When you were working on this, were you tempted to add anything that had come to the forefront since you finished it as your dissertation? I’m thinking very specifically of The Chilling Adventures of Sabrina, which is very notably queer in certain aspects of its presentation of characters.

Absolutely, I would have. That’s the thing about writing: as much as I’m a media historian, doing histories of the present is really hard, especially with TV because TV is never-ending. TV is super hard to write about in some ways because you often end up having to arbitrarily say, “This is my cutoff,” and then, inevitably, something comes along that totally contradicts your argument later on in the series. That’s why it’s good to write about shows are over.

I mean, when I finished this project in 2015 there was stuff I could have written an entire chapter about: Penny Dreadful. I adore Penny Dreadful. That show was so fucking good and when I saw that show, it hit every button that I was trying to hit in this book. I mean, I do throw it into the epilogue, but I would have given my left arm to be able to talk to John Logan because he has said in interviews–similar to the way in which Paul Colichman and his partner who own [cable network] here! have said in interviews about the show Dante’s Cove that I talk about saying, “Yes, there is a very real connection between queer folks and horror: we’re not just making that up.”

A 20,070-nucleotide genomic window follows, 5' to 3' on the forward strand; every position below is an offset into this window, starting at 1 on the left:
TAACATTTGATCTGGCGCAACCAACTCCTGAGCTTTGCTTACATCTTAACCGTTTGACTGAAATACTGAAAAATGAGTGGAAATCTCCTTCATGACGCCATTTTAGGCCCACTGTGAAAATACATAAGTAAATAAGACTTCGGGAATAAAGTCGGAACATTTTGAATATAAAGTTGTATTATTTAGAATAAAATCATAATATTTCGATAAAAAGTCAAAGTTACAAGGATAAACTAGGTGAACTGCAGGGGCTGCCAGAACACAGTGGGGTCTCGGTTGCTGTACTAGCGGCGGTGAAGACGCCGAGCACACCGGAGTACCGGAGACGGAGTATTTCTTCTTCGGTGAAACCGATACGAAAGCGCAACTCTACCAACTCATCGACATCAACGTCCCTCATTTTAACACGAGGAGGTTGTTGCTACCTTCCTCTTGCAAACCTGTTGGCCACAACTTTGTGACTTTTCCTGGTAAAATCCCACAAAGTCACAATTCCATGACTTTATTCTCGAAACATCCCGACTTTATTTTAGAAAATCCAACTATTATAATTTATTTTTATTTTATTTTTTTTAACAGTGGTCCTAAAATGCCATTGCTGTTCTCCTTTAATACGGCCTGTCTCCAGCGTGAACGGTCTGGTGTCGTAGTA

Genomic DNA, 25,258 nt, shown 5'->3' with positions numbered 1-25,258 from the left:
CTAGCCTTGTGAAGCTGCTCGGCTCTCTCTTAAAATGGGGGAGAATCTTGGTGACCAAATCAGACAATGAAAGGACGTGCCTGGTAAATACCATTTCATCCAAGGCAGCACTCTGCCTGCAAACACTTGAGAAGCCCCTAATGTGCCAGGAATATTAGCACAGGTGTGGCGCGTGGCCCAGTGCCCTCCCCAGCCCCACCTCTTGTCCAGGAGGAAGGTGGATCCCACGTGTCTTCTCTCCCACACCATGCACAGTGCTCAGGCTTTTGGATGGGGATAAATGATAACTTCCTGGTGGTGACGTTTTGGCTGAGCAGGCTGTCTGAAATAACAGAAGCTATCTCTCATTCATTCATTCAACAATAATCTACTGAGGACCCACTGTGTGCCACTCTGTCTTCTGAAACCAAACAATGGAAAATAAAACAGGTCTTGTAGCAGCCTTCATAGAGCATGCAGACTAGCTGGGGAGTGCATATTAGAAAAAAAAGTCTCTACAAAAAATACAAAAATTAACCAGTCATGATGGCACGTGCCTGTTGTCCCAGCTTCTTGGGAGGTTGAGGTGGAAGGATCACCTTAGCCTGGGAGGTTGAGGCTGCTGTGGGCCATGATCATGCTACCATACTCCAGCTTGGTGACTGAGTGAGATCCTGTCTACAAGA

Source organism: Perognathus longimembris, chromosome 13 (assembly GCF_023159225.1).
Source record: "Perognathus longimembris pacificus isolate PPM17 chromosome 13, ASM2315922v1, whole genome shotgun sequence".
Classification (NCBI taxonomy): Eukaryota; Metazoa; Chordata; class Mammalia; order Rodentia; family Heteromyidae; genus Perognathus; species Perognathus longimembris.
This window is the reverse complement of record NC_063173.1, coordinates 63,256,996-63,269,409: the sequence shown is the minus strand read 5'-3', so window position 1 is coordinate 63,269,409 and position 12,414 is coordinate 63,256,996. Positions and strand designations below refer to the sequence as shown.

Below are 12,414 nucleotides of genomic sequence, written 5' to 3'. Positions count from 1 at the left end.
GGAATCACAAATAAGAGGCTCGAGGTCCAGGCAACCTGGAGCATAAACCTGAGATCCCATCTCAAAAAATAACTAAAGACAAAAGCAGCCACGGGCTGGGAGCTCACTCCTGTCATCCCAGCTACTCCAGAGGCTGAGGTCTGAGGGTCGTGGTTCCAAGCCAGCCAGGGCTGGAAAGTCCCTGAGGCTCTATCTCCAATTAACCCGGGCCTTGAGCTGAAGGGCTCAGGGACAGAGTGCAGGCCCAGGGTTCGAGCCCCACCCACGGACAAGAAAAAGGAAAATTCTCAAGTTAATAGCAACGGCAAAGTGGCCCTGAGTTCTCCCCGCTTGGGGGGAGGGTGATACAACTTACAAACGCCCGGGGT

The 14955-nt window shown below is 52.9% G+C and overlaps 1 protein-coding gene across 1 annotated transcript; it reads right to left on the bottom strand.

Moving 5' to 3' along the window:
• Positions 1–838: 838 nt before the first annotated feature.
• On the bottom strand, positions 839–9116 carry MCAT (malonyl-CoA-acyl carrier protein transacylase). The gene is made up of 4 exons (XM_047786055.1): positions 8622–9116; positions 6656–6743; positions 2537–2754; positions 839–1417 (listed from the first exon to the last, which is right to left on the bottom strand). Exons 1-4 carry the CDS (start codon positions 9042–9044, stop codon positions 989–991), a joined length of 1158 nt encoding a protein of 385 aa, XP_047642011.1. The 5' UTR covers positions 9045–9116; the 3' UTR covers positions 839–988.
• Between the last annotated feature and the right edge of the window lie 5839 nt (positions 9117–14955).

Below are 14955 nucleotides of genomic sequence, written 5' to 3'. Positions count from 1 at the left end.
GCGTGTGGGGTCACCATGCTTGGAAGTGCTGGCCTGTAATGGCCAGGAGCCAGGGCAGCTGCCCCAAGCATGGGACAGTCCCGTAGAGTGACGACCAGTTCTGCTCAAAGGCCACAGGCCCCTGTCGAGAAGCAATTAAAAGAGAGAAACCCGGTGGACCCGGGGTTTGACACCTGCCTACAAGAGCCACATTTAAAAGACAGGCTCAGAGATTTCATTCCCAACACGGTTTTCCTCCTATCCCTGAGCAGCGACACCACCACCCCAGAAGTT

Many folks I know on horror Twitter are definitely folks who are queer or non-binary and that’s part of the appeal for them: that they can see themselves in the myriad portrayals in horror, as outward appearance is not necessarily what you are inwardly and vice versa. I’m so fascinated by this book because I’m a sucker for any sort of academic analysis of horror in particular, but any time it’s examined from a perspective that’s not standard horror fandom, I really do appreciate it. What was your background with horror and genre cinema in general? I know you don’t write a dissertation just because it’s something you think you can do. It’s obviously something for which you have a passion.